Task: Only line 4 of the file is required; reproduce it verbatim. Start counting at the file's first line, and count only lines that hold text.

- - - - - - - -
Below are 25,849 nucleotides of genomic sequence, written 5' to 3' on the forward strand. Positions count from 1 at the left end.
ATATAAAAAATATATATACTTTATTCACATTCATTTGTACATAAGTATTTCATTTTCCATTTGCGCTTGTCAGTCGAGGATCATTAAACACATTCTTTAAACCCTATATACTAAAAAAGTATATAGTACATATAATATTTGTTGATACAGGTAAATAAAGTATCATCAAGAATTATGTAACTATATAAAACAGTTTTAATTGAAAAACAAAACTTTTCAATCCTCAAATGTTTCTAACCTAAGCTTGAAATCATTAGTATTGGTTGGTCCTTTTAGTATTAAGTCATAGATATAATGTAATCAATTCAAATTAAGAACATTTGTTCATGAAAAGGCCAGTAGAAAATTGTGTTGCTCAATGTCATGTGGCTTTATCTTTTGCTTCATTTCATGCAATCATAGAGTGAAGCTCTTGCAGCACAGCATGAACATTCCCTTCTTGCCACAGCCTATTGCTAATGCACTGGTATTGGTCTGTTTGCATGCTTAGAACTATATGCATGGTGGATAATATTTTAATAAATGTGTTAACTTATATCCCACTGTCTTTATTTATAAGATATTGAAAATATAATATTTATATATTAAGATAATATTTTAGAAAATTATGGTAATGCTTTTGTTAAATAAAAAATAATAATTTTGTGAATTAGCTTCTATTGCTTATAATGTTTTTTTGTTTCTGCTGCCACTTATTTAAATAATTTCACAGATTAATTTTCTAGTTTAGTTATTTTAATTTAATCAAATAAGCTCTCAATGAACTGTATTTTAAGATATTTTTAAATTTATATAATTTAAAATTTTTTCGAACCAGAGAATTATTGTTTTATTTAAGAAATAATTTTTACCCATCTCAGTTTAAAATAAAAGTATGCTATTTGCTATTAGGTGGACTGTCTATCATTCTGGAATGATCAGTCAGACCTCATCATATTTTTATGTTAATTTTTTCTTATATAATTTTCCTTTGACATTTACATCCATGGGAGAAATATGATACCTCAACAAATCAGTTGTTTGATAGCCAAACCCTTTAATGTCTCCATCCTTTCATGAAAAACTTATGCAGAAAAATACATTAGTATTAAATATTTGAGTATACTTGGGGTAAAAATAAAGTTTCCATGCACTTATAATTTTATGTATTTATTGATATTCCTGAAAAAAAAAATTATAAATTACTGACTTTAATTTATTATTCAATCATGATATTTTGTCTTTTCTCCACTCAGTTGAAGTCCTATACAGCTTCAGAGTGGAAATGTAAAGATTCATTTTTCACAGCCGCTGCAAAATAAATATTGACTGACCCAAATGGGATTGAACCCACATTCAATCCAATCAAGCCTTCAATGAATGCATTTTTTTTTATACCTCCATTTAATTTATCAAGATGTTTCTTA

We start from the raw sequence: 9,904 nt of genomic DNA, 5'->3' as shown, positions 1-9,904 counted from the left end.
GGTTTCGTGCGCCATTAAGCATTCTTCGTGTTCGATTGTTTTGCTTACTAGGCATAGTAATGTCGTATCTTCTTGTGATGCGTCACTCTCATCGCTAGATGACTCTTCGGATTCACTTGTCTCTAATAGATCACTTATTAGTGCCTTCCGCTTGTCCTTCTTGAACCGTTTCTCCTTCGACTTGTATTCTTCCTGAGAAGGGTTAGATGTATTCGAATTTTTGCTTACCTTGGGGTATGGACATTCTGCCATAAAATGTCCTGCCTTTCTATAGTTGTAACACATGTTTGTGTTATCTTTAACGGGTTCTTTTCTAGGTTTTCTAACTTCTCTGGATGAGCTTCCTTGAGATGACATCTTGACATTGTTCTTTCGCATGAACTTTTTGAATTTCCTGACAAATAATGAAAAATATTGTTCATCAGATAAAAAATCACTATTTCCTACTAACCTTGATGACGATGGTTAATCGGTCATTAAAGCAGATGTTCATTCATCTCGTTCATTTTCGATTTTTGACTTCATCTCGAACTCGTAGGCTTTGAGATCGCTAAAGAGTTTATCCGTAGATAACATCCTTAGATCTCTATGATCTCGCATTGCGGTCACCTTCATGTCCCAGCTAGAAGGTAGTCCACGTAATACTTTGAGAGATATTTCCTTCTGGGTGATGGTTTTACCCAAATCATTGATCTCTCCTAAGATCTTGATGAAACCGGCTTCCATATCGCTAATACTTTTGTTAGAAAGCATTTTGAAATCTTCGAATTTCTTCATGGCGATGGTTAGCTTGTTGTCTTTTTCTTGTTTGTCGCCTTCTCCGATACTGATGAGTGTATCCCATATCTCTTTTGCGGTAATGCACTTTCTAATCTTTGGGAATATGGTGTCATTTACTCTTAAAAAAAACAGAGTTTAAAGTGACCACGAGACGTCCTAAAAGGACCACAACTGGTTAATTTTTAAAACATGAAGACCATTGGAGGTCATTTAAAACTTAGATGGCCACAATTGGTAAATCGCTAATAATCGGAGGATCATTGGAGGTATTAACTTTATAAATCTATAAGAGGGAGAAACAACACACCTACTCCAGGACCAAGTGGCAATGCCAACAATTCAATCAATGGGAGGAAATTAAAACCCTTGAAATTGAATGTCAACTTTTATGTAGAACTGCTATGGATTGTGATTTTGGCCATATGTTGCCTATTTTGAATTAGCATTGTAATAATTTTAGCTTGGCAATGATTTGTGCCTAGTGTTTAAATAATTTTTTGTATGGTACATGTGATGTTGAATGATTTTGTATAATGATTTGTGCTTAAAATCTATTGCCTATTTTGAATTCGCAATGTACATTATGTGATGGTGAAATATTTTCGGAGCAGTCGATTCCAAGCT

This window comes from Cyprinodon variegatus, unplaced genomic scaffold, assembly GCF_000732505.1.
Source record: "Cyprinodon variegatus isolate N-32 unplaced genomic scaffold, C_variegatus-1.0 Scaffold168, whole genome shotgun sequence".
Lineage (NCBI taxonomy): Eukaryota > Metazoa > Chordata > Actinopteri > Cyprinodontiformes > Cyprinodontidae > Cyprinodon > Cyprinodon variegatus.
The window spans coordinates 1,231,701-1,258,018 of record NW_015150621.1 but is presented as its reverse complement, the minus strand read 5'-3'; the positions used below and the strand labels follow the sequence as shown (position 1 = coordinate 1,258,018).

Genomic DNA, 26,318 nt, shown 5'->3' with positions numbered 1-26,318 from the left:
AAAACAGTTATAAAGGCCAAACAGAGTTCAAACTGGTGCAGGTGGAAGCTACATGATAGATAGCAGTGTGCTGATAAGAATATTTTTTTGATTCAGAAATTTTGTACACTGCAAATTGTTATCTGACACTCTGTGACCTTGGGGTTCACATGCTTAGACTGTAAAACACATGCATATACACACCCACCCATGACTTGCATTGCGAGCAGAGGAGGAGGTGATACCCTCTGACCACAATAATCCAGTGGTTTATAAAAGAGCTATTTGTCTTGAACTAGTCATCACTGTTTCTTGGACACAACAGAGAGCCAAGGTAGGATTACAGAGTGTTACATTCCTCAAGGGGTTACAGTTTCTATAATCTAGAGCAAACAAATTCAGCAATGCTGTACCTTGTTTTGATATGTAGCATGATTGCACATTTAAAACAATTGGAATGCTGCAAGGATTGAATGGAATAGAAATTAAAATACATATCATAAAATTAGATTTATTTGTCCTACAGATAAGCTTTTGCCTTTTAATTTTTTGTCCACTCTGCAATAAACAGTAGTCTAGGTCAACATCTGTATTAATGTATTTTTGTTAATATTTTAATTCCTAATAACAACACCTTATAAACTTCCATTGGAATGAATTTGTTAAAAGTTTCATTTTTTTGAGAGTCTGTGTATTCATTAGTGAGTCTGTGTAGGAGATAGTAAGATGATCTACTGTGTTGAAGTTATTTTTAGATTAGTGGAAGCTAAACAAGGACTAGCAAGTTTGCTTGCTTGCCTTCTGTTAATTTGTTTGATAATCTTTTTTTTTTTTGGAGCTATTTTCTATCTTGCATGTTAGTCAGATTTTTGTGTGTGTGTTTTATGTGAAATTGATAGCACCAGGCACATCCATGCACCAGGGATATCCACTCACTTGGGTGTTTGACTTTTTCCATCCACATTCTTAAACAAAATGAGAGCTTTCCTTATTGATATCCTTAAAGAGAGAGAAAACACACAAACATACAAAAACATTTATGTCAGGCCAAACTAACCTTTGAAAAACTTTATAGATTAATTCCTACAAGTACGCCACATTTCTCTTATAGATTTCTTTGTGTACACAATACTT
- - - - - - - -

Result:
GGTTTCGTGCGCCATTAAGCATTCTTCGTGTTCGATTGTTTTGCTTACTAGGCATAGTAATGTCGTATCTTCTTGTGATGCGTCACTCTCATCGCTAGATGACTCTTCGGATTCACTTGTCTCTAATAGATCACTTATTAGTGCCTTCCGCTTGTCCTTCTTGAACCGTTTCTCCTTCGACTTGTATTCTTCCTGAGAAGGGTTAGATGTATTCGAATTTTTGCTTACCTTGGGGTATGGACATTCTGCCATAAAATGTCCTGCCTTTCTATAGTTGTAACACATGTTTGTGTTATCTTTAACGGGTTCTTTTCTAGGTTTTCTAACTTCTCTGGATGAGCTTCCTTGAGATGACATCTTGACATTGTTCTTTCGCATGAACTTTTTGAATTTCCTGACAAATAATGAAAAATATTGTTCATCAGATAAAAAATCACTATTTCCTACTAACCTTGATGACGATGGTTAATCGGTCATTAAAGCAGATGTTCATTCATCTCGTTCATTTTCGATTTTTGACTTCATCTCGAACTCGTAGGCTTTGAGATCGCTAAAGAGTTTATCCGTAGATAACATCCTTAGATCTCTATGATCTCGCATTGCGGTCACCTTCATGTCCCAGCTAGAAGGTAGTCCACGTAATACTTTGAGAGATATTTCCTTCTGGGTGATGGTTTTACCCAAATCATTGATCTCTCCTAAGATCTTGATGAAACCGGCTTCCATATCGCTAATACTTTTGTTAGAAAGCATTTTGAAATCTTCGAATTTCTTCATGGCGATGGTTAGCTTGTTGTCTTTTTCTTGTTTGTCGCCTTCTCCGATACTGATGAGTGTATCCCATATCTCTTTTGCGGTAATGCACTTTCTAATCTTTGGGAATATGGTGTCATTTACTCTTAAAAAAAACAGAGTTTAAAGTGACCACGAGACGTCCTAAAAGGACCACAACTGGTTAATTTTTAAAACATGAAGACCATTGGAGGTCATTTAAAACTTAGATGGCCACAATTGGTAAATCGCTAATAATCGGAGGATCATTGGAGGTATTAACTTTATAAATCTATAAGAGGGAGAAACAACACACCTACTCCAGGACCAAGTGGCAATGCCAACAATTCAATCAATGGGAGGAAATTAAAACCCTTGAAATTGAATGTCAACTTTTATGTAGAACTGCTATGGATTGTGATTTTGGCCATATGTTGCCTATTTTGAATTAGCATTGTAATAATTTTAGCTTGGCAATGATTTGTGCCTAGTGTTTAAATAATTTTTTGTATGGTACATGTGATGTTGAATGATTTTGTATAATGATTTGTGCTTAAAATCTATTGCCTATTTTGAATTCGCAATGTACATTATGTGATGGTGAAATATTTTCGGAGCAGTCGATTCCAAGCT